Amnesia: Memories was first released over a decade ago, and it’s fair to say that the visual novel genre – and particularly the otome sub-genre – has moved at a rapid pace from that time. That’s not a criticism of Amnesia, by any means, but the experience of reading through this game in 2022 is not unlike reading a classic novel: it offers a traditional kind of excellence.
In the years since we’ve seen the otome genre diverge in all kinds of directions, but many of the more noteworthy ones have taken on a hard edge indeed. As good as Piofiore, Olympia Soiree, and others can be (and indeed those two examples are), the fact that the heroine can very easily end up becoming a sex slave (or worse) can come across as being surprising to genre newcomers. After all, otome is often described as a romance genre, aimed at women… almost like the Harlequin novels of video games. The last thing you’d expect is to see the women beaten and broken, and you’d have to assume that what some of the women protagonists in these games go through would be difficult to call “romantic.” I know more than a few people that were utterly surprised by just how dark these games can get at times.
There’s one story route in Amnesia that tracks down this kind of narrative pathway too, and it’ll be the one that is the most polarising for players. For most of the rest, however, Amnesia comes across as a very romantic thing indeed, and therefore (weirdly) quaint for the genre. It’s not an uncomplicated kind of romance, and certainly the bad endings are not the endings that you want for the heroine, but uncomplicated and messy as the subject can be, Amnesia’s greatest strength is that it remains very fixated on telling stories of romance.
The basic flow of Amnesia works as follows: At the start of the game, you pick from one of four (later on, five) suits from a deck of cards (Clubs, Hearts, Spacers, Diamonds – Joker is the later, fifth option), and then from start to the ending (whether it be a good or bad one), the story remains locked to the character that the suit represents.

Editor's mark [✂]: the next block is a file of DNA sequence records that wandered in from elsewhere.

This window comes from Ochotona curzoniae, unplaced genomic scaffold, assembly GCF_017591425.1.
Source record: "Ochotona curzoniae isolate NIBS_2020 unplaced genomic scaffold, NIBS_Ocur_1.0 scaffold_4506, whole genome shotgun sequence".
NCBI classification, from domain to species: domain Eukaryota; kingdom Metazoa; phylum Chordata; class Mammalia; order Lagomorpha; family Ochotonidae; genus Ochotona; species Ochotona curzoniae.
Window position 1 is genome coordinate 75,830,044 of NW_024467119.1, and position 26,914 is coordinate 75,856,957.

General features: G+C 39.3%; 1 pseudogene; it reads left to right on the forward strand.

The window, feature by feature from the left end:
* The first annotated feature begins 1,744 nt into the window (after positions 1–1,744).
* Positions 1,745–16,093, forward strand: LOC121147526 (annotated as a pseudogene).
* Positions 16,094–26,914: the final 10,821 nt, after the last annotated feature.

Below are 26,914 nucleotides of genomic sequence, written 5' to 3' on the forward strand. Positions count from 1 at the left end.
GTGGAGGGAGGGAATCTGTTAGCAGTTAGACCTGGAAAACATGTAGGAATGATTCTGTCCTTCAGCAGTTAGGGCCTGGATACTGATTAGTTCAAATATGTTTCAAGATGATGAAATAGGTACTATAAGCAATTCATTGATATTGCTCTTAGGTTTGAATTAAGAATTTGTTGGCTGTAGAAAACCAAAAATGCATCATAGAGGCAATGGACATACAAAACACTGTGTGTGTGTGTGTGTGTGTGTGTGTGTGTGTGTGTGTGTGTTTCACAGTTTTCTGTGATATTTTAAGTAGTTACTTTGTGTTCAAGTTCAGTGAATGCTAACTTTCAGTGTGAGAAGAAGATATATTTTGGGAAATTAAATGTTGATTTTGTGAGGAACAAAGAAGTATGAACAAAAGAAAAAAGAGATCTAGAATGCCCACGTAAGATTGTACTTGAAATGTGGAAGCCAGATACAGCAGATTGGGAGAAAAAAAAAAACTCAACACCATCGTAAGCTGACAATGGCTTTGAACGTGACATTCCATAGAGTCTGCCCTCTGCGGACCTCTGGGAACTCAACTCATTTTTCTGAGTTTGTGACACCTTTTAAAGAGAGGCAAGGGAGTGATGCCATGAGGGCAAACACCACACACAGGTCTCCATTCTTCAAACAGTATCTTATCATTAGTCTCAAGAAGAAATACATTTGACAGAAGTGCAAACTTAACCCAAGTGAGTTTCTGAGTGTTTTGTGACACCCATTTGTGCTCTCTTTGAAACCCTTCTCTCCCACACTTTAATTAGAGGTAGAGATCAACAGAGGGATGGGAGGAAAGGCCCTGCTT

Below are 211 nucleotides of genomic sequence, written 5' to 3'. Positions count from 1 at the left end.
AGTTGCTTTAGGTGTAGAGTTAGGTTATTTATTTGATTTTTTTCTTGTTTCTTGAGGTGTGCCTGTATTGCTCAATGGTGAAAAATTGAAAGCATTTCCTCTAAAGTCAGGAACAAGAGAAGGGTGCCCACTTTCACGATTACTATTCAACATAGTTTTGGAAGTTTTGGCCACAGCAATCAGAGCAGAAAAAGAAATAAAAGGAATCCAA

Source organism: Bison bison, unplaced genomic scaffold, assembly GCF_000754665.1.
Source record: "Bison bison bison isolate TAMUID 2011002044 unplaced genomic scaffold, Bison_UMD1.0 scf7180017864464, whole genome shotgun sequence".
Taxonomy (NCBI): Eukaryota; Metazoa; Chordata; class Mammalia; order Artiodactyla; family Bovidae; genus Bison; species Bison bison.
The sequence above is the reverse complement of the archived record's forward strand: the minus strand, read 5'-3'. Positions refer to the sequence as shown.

Each story follows a general arc. You play as a young woman, who has lost all of her memories after a spirit collided with her (otome stories really do love their exotic contrivances). She needs to interact with these ultra-attractive men in order to slowly piece those memories together, remember her relationship with them, and ultimately, separate from the spirit again.
It is a bit of a contrivance, but as an analogy for relationships, it’s a pretty useful one. One of the things that make relationships so exciting is the joy of discovery – learning about your partner and, in the process, yourself. This is made pretty literal through Amnesia, and in doing so – even via the one love interest that goes some very creepy places – this game does come across as a more pure and focused take on romance. Again, it’s not always pretty, but there’s an earnestness and honestness in the way that Amnesia depicts romances – and the not-always-ideal surprises that come as you get to know your partner – and it’s incredibly appealing to read through. Most of the “big” otome releases tack the romance on to some broader adventure that the protagonist is on. This one keeps things focused, and is quite interesting for it.